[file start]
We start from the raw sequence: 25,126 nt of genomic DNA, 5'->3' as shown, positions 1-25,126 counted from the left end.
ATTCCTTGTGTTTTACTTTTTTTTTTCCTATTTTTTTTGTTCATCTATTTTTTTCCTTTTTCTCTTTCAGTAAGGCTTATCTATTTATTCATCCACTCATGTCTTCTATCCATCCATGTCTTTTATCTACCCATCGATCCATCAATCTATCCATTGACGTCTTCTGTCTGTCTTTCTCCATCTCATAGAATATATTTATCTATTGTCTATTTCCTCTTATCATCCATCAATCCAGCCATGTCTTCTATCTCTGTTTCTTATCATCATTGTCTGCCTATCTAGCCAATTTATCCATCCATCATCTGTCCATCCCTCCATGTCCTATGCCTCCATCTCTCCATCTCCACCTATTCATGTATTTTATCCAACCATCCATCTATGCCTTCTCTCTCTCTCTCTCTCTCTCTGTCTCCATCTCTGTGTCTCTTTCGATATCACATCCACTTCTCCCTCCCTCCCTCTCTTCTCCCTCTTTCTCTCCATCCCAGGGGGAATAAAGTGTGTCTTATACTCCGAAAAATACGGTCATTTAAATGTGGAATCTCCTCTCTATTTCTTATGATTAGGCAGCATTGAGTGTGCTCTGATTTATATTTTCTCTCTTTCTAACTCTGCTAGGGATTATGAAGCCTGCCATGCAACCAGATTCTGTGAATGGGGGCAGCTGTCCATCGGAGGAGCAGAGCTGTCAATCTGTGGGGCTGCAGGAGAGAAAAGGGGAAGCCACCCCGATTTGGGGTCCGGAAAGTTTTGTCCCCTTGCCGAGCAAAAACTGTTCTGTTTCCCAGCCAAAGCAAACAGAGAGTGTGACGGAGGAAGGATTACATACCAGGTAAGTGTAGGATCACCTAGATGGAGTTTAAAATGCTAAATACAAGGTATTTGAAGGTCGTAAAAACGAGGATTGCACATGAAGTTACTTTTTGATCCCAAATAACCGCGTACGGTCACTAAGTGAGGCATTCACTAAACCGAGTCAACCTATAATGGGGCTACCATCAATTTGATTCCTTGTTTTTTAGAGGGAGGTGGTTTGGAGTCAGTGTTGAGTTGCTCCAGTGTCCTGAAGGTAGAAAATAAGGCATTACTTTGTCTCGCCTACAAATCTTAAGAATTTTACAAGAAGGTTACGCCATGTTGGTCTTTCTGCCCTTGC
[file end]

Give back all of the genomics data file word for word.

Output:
We start from the raw sequence: 25,126 nt of genomic DNA, 5'->3' as shown, positions 1-25,126 counted from the left end.
ATTCCTTGTGTTTTACTTTTTTTTTTCCTATTTTTTTTGTTCATCTATTTTTTTCCTTTTTCTCTTTCAGTAAGGCTTATCTATTTATTCATCCACTCATGTCTTCTATCCATCCATGTCTTTTATCTACCCATCGATCCATCAATCTATCCATTGACGTCTTCTGTCTGTCTTTCTCCATCTCATAGAATATATTTATCTATTGTCTATTTCCTCTTATCATCCATCAATCCAGCCATGTCTTCTATCTCTGTTTCTTATCATCATTGTCTGCCTATCTAGCCAATTTATCCATCCATCATCTGTCCATCCCTCCATGTCCTATGCCTCCATCTCTCCATCTCCACCTATTCATGTATTTTATCCAACCATCCATCTATGCCTTCTCTCTCTCTCTCTCTCTCTCTGTCTCCATCTCTGTGTCTCTTTCGATATCACATCCACTTCTCCCTCCCTCCCTCTCTTCTCCCTCTTTCTCTCCATCCCAGGGGGAATAAAGTGTGTCTTATACTCCGAAAAATACGGTCATTTAAATGTGGAATCTCCTCTCTATTTCTTATGATTAGGCAGCATTGAGTGTGCTCTGATTTATATTTTCTCTCTTTCTAACTCTGCTAGGGATTATGAAGCCTGCCATGCAACCAGATTCTGTGAATGGGGGCAGCTGTCCATCGGAGGAGCAGAGCTGTCAATCTGTGGGGCTGCAGGAGAGAAAAGGGGAAGCCACCCCGATTTGGGGTCCGGAAAGTTTTGTCCCCTTGCCGAGCAAAAACTGTTCTGTTTCCCAGCCAAAGCAAACAGAGAGTGTGACGGAGGAAGGATTACATACCAGGTAAGTGTAGGATCACCTAGATGGAGTTTAAAATGCTAAATACAAGGTATTTGAAGGTCGTAAAAACGAGGATTGCACATGAAGTTACTTTTTGATCCCAAATAACCGCGTACGGTCACTAAGTGAGGCATTCACTAAACCGAGTCAACCTATAATGGGGCTACCATCAATTTGATTCCTTGTTTTTTAGAGGGAGGTGGTTTGGAGTCAGTGTTGAGTTGCTCCAGTGTCCTGAAGGTAGAAAATAAGGCATTACTTTGTCTCGCCTACAAATCTTAAGAATTTTACAAGAAGGTTACGCCATGTTGGTCTTTCTGCCCTTGC